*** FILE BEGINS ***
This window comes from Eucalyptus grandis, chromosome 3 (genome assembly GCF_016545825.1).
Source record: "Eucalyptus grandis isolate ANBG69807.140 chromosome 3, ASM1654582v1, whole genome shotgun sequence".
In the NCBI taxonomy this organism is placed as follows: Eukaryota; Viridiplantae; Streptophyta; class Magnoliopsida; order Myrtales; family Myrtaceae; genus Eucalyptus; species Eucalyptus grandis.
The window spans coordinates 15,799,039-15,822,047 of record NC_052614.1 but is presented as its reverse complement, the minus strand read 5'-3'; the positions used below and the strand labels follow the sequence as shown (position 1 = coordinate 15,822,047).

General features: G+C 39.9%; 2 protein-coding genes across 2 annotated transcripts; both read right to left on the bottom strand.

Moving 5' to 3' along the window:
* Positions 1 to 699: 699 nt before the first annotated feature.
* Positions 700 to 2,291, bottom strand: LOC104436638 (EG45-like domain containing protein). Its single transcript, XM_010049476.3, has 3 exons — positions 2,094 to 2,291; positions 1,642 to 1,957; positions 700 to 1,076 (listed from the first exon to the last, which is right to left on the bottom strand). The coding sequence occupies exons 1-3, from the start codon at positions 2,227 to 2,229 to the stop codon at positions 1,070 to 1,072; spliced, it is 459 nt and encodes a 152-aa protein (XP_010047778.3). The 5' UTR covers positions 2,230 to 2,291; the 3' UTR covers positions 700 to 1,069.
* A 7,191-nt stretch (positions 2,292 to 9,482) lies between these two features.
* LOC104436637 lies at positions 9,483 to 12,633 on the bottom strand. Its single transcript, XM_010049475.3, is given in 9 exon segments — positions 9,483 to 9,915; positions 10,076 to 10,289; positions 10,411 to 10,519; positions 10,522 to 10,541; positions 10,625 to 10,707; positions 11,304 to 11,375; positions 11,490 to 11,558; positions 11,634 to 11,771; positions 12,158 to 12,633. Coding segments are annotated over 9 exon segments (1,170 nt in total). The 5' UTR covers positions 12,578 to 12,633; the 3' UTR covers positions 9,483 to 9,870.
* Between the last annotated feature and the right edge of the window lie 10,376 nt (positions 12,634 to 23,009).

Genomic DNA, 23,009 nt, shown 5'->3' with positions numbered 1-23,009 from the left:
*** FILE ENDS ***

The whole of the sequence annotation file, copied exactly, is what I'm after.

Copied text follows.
This window comes from Eucalyptus grandis, chromosome 3 (genome assembly GCF_016545825.1).
Source record: "Eucalyptus grandis isolate ANBG69807.140 chromosome 3, ASM1654582v1, whole genome shotgun sequence".
In the NCBI taxonomy this organism is placed as follows: Eukaryota; Viridiplantae; Streptophyta; class Magnoliopsida; order Myrtales; family Myrtaceae; genus Eucalyptus; species Eucalyptus grandis.
The window spans coordinates 15,799,039-15,822,047 of record NC_052614.1 but is presented as its reverse complement, the minus strand read 5'-3'; the positions used below and the strand labels follow the sequence as shown (position 1 = coordinate 15,822,047).

General features: G+C 39.9%; 2 protein-coding genes across 2 annotated transcripts; both read right to left on the bottom strand.

Moving 5' to 3' along the window:
* Positions 1 to 699: 699 nt before the first annotated feature.
* Positions 700 to 2,291, bottom strand: LOC104436638 (EG45-like domain containing protein). Its single transcript, XM_010049476.3, has 3 exons — positions 2,094 to 2,291; positions 1,642 to 1,957; positions 700 to 1,076 (listed from the first exon to the last, which is right to left on the bottom strand). The coding sequence occupies exons 1-3, from the start codon at positions 2,227 to 2,229 to the stop codon at positions 1,070 to 1,072; spliced, it is 459 nt and encodes a 152-aa protein (XP_010047778.3). The 5' UTR covers positions 2,230 to 2,291; the 3' UTR covers positions 700 to 1,069.
* A 7,191-nt stretch (positions 2,292 to 9,482) lies between these two features.
* LOC104436637 lies at positions 9,483 to 12,633 on the bottom strand. Its single transcript, XM_010049475.3, is given in 9 exon segments — positions 9,483 to 9,915; positions 10,076 to 10,289; positions 10,411 to 10,519; positions 10,522 to 10,541; positions 10,625 to 10,707; positions 11,304 to 11,375; positions 11,490 to 11,558; positions 11,634 to 11,771; positions 12,158 to 12,633. Coding segments are annotated over 9 exon segments (1,170 nt in total). The 5' UTR covers positions 12,578 to 12,633; the 3' UTR covers positions 9,483 to 9,870.
* Between the last annotated feature and the right edge of the window lie 10,376 nt (positions 12,634 to 23,009).

Genomic DNA, 23,009 nt, shown 5'->3' with positions numbered 1-23,009 from the left: